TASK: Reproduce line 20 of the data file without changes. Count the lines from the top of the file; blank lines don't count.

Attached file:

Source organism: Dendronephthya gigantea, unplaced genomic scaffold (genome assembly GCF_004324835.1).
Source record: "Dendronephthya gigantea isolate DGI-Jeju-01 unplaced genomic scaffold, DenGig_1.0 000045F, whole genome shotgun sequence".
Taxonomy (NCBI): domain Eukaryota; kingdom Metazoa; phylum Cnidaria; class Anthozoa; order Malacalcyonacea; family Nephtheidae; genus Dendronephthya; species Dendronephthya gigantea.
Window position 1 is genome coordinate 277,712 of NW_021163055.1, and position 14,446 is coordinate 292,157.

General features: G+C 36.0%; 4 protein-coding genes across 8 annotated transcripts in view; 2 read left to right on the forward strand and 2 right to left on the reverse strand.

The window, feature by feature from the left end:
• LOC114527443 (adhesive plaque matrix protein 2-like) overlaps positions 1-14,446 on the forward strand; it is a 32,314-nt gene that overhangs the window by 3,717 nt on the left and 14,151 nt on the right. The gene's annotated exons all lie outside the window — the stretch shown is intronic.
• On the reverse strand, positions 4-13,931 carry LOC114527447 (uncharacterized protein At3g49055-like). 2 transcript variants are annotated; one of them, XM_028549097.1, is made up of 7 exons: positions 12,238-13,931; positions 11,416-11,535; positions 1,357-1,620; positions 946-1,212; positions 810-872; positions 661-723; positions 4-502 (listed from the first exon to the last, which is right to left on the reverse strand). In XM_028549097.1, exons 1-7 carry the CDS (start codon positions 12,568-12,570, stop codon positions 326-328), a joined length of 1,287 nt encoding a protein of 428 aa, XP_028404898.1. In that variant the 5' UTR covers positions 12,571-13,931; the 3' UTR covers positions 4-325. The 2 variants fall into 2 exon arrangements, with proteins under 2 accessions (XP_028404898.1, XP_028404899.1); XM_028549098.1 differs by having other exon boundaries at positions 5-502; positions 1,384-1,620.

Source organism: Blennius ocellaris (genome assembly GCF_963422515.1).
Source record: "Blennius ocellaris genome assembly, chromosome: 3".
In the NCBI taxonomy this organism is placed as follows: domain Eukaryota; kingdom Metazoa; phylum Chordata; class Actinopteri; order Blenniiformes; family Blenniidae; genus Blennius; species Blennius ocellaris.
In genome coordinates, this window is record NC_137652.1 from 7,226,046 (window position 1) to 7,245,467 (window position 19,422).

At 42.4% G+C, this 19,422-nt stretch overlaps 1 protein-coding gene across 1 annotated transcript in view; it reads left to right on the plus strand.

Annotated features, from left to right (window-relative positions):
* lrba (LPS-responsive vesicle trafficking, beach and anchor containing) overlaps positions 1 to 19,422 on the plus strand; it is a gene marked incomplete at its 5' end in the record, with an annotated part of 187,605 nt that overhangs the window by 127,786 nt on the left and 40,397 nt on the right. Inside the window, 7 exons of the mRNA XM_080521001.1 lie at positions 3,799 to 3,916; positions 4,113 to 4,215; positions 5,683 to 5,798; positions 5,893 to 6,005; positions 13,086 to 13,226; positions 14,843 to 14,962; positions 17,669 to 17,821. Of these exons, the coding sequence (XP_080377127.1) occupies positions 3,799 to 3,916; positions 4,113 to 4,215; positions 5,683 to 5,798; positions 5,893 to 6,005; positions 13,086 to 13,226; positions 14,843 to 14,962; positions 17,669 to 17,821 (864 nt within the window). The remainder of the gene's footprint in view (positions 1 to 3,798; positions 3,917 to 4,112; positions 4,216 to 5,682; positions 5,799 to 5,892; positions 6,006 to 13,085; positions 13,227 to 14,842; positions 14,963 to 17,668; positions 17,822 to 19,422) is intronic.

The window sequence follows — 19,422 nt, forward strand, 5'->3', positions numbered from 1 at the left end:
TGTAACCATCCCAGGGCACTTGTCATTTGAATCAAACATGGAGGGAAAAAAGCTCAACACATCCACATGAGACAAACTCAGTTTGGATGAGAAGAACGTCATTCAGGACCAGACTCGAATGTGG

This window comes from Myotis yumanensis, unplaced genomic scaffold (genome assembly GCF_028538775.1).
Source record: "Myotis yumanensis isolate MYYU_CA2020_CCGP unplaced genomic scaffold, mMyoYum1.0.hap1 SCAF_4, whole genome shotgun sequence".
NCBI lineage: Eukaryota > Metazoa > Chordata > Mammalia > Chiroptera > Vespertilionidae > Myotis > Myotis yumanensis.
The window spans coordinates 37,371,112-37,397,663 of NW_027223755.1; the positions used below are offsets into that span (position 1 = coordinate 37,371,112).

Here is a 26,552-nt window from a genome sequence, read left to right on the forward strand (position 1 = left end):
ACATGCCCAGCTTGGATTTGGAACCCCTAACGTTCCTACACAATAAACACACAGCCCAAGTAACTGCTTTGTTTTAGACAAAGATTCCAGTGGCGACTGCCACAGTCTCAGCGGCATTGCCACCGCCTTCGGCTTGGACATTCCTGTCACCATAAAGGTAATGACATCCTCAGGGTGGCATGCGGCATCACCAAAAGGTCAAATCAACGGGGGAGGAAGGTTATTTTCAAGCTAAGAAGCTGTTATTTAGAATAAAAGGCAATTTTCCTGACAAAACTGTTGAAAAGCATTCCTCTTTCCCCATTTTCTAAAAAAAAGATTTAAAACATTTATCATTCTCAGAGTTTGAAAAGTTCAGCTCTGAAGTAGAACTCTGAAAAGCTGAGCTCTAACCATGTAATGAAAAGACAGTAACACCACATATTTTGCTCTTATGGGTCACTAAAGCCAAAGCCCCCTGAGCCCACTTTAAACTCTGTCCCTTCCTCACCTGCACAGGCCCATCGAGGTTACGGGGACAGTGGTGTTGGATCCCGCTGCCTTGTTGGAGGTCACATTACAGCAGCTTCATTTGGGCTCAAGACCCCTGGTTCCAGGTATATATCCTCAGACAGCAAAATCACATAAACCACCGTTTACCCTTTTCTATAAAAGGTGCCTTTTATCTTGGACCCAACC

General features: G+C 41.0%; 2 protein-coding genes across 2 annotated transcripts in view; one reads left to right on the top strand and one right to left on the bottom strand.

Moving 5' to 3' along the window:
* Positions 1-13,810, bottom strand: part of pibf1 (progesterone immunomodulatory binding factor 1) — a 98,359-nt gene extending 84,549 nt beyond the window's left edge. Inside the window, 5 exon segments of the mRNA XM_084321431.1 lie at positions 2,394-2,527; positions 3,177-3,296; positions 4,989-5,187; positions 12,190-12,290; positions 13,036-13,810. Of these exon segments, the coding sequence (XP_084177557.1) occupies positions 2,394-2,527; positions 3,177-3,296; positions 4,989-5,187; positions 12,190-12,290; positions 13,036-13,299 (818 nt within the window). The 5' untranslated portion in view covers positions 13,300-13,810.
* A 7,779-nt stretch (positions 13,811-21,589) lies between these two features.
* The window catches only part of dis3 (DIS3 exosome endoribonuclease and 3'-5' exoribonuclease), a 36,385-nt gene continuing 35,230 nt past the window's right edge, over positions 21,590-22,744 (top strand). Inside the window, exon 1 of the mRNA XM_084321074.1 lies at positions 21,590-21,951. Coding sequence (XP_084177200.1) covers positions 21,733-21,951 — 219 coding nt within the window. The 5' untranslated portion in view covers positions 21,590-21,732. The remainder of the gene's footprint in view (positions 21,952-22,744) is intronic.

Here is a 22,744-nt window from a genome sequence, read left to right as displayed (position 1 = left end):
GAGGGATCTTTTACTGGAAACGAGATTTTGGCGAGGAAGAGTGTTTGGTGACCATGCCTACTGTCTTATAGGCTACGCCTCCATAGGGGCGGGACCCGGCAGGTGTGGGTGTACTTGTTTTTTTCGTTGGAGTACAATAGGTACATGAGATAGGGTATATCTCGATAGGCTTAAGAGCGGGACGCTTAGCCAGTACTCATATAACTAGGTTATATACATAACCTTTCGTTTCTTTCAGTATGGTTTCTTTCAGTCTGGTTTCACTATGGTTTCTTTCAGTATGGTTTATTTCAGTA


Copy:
NCBI lineage: Eukaryota > Metazoa > Chordata > Mammalia > Chiroptera > Vespertilionidae > Myotis > Myotis yumanensis.